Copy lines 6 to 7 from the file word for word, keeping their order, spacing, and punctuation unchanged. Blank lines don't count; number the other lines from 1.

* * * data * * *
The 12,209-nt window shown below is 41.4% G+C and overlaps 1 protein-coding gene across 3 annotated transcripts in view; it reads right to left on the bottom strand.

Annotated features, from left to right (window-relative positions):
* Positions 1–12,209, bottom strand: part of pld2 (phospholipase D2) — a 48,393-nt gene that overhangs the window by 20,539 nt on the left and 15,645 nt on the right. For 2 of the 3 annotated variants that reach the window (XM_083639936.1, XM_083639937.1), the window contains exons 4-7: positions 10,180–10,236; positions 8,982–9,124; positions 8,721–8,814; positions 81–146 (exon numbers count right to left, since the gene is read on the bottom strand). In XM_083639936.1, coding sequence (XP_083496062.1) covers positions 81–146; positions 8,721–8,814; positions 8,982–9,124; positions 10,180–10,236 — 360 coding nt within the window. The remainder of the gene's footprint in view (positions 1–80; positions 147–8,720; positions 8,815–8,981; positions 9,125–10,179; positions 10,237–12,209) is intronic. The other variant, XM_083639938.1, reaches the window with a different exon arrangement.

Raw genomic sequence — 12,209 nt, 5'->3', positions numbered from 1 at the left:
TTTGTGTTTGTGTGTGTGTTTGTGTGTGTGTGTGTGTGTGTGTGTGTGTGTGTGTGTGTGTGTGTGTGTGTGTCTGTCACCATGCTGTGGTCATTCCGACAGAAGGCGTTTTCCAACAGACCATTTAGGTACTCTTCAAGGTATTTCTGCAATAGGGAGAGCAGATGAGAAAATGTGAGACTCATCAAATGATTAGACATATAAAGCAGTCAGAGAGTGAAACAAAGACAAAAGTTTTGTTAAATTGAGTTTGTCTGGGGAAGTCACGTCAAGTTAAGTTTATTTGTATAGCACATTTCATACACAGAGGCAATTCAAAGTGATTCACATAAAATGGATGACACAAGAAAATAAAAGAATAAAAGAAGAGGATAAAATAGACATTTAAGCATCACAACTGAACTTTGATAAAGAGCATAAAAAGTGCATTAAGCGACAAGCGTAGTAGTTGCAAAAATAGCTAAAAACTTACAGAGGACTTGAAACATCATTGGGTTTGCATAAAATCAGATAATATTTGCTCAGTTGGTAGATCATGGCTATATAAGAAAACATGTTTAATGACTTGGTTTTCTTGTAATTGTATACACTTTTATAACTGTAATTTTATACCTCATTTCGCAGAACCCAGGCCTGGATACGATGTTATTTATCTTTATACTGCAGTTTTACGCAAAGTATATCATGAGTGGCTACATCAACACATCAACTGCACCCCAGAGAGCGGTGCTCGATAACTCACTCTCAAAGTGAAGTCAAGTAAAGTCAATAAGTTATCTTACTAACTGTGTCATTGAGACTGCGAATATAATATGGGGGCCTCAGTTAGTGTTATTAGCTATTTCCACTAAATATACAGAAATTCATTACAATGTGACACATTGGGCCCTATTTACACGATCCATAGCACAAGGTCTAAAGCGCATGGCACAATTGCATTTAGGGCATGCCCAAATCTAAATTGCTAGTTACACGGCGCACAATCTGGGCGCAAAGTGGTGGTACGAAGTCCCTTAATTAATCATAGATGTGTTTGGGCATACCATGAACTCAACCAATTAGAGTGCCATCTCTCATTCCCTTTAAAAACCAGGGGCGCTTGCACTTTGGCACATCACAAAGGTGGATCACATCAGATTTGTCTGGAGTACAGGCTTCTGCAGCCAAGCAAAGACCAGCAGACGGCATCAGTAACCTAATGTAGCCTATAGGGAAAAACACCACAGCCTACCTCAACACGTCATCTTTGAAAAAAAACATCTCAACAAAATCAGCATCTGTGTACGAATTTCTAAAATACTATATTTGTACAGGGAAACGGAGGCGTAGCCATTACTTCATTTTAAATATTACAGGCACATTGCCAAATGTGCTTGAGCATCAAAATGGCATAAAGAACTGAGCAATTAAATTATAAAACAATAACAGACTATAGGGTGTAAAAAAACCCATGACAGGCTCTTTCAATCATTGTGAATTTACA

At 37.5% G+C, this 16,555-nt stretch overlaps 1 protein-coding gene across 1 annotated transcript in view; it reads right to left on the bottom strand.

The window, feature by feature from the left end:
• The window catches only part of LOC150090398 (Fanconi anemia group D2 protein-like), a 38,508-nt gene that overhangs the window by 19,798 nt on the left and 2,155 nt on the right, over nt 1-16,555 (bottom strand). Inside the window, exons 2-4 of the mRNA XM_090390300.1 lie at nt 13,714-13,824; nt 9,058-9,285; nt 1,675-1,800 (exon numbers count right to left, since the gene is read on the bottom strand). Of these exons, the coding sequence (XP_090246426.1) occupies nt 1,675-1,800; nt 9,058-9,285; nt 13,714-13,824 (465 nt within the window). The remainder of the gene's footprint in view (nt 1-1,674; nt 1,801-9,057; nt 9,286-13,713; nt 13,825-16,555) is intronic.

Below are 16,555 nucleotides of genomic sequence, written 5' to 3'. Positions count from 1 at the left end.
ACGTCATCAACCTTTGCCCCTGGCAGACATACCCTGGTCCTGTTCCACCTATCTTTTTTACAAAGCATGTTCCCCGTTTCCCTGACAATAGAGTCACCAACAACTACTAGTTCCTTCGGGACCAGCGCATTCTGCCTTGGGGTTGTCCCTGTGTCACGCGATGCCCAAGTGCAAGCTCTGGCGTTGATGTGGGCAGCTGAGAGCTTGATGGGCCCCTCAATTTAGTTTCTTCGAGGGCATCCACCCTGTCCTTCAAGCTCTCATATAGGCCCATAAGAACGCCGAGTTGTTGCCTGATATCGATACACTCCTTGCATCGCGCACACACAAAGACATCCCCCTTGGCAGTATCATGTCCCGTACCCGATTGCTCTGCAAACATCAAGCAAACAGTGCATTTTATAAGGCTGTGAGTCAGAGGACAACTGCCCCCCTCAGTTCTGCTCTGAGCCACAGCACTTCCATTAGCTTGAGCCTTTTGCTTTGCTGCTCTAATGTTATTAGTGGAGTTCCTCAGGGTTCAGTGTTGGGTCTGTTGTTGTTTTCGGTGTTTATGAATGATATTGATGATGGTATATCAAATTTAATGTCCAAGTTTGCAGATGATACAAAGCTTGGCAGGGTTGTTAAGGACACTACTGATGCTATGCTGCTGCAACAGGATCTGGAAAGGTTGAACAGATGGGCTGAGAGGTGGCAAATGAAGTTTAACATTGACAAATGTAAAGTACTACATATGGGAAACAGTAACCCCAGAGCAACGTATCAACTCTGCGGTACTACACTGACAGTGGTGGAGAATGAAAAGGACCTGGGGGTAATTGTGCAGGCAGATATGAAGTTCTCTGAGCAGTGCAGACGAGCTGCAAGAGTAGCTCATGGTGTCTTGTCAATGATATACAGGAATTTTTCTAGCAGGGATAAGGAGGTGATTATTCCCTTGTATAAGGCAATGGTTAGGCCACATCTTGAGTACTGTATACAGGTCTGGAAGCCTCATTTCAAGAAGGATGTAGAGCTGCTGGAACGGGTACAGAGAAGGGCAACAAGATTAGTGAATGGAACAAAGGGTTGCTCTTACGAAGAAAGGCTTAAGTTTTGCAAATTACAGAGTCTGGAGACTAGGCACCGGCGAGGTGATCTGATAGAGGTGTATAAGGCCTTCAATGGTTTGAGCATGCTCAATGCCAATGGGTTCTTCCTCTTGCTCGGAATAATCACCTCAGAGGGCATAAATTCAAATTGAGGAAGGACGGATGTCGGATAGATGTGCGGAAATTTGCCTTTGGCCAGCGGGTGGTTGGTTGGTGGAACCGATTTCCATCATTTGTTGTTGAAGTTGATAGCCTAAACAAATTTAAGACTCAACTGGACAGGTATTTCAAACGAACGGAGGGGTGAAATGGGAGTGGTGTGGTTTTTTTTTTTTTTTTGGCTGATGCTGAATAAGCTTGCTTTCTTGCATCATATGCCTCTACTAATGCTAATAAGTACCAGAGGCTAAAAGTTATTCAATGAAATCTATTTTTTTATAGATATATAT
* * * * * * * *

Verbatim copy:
At 37.5% G+C, this 16,555-nt stretch overlaps 1 protein-coding gene across 1 annotated transcript in view; it reads right to left on the bottom strand.

The window, feature by feature from the left end: